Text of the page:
Jason Heyward set the bar for outfield contracts this winter with his 8-year, $184 million contract with a first opt-out after three years that could potentially guarantee him $26 million per year during those first three seasons. Since that time, the outfield market has yet to develop. While pitchers, including Mike Leake, have flown off the board of available free agents, outfielders, and first base including Chris Davis, remain plentiful. While John Mozeliak previously ruled out a "dynamic" outfield signing, the market could be coming back to a level the Cardinals might feel more comfortable with.
Consider the following outfielders (and Davis) after Heyward, per the FanGraphs crowdsourcing project at the beginning of the offseason (median years, dollars):
- Yoenis Cespedes: 6/$132 M, unsigned
- Justin Upton: 6/$120 M, unsigned
- Chris Davis: 5/$100 M, unsigned
- Alex Gordon: 5/$90 M, signed with Royals for 4/$72 M
- Dexter Fowler: 4/$56 M, unsigned
- Denard Span: 3/$36 M, signed with Giants for 3/$31 M
- Austin Jackson: 3/$30 M, unsigned
- Gerardo Parra: 3/$24 M, unsigned
The Cardinals have a ton of money, but that does not mean they should waste it, or spend top dollar on marginal increases. There is a dollar value where I would take Upton, Davis, Cespedes (who has expressed a willingness to play right field in the past), or Gordon (maybe $80 M for Gordon, $100 M for Davis or Cespedes, and $120 for Upton), but unless the market drops, those players are unlikely to be decent values.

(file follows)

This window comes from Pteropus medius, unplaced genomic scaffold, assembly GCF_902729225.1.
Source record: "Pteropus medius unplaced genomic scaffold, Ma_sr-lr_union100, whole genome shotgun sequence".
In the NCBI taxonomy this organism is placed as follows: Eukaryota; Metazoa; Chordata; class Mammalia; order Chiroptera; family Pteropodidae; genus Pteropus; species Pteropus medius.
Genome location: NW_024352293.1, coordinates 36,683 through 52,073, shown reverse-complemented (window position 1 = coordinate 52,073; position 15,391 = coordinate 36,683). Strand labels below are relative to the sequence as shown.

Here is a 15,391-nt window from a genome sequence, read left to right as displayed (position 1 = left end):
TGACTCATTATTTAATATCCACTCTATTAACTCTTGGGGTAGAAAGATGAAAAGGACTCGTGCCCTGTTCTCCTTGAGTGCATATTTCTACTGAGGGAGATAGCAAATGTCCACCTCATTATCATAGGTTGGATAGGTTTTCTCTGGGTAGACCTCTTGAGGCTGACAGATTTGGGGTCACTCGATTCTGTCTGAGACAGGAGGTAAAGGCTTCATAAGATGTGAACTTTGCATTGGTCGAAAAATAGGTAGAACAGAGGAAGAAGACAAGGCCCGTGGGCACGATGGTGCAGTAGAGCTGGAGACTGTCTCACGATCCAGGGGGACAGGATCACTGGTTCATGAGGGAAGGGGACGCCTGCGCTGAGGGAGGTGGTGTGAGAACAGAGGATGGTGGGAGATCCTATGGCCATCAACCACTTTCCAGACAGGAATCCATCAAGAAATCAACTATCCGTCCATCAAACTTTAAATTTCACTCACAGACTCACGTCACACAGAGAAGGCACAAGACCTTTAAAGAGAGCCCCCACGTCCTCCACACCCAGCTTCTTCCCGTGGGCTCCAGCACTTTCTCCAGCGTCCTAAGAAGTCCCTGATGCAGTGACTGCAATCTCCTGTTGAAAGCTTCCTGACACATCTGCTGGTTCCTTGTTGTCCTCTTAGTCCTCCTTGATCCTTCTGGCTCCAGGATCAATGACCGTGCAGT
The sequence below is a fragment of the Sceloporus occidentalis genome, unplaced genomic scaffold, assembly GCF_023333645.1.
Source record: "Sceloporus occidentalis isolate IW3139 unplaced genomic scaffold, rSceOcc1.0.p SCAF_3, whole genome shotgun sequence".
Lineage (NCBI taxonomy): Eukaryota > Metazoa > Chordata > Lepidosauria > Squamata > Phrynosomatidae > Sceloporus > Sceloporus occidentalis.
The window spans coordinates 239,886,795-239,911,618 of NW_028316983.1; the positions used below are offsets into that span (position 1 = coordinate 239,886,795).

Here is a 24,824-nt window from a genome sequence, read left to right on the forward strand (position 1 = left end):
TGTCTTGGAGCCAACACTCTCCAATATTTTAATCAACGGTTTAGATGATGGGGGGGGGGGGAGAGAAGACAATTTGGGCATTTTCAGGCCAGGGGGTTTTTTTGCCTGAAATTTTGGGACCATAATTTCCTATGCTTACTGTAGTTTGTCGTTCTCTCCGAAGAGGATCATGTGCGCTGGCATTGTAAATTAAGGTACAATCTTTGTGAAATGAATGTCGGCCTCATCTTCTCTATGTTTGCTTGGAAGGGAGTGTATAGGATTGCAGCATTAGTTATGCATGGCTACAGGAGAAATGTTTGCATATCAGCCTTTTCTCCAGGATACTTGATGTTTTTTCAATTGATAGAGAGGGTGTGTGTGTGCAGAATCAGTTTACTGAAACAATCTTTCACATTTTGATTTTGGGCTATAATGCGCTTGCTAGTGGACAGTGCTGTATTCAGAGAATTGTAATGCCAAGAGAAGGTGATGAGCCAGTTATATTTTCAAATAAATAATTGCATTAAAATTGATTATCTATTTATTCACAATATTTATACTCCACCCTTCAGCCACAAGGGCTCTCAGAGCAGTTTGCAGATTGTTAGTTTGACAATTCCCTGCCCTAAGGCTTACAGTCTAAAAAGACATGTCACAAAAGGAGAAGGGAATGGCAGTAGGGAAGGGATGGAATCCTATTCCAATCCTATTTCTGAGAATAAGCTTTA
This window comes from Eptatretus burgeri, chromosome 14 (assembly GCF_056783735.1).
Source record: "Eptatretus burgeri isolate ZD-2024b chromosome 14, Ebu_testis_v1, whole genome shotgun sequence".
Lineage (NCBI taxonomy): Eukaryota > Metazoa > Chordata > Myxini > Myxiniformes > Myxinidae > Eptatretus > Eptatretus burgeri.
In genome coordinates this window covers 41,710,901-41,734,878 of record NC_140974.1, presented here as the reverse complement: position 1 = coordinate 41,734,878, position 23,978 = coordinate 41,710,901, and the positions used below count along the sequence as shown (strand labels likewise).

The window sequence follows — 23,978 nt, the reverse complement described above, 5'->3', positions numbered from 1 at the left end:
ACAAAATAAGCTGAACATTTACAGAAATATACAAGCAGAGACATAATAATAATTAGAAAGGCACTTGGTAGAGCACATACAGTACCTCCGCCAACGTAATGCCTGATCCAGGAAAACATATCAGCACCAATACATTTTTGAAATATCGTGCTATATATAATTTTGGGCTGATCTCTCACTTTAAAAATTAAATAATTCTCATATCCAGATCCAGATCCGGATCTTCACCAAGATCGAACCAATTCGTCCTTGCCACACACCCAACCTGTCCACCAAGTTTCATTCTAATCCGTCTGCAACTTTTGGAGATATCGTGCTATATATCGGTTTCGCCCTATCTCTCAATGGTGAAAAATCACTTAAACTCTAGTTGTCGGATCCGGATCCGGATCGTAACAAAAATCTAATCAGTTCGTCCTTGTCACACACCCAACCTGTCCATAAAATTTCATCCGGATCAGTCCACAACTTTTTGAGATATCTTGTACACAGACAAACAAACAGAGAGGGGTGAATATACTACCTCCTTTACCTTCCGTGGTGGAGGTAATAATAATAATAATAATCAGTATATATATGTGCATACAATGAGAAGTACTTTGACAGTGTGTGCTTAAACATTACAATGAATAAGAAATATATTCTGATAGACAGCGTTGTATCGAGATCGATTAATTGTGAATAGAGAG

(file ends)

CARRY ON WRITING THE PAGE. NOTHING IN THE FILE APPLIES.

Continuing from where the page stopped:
A team could sign a QO'd player this winter to a one-year deal, slap that player with a QO next winter, and both parties bank on benefitting a year from now. The outfielder gets the multi-year windfall he couldn't in this market, and the team gets that pick back, just for 2017. This is reasonable. The subtle catch is this: The current Collective Bargaining Agreement that governs these things - the qualifying offers, the draft, the draft bonus limits - expires this year. Negotiations between Major League Baseball and the players' union are set to take place throughout this year, and one of the things that the union wants addressed is ... qualifying offers. The CBA expires on Dec. 1, 2016, so just after the deadlines for such things as qualifying offers. It would take an early agreement, one sliding into place ahead of the next offseason. But, there could be new directions in place.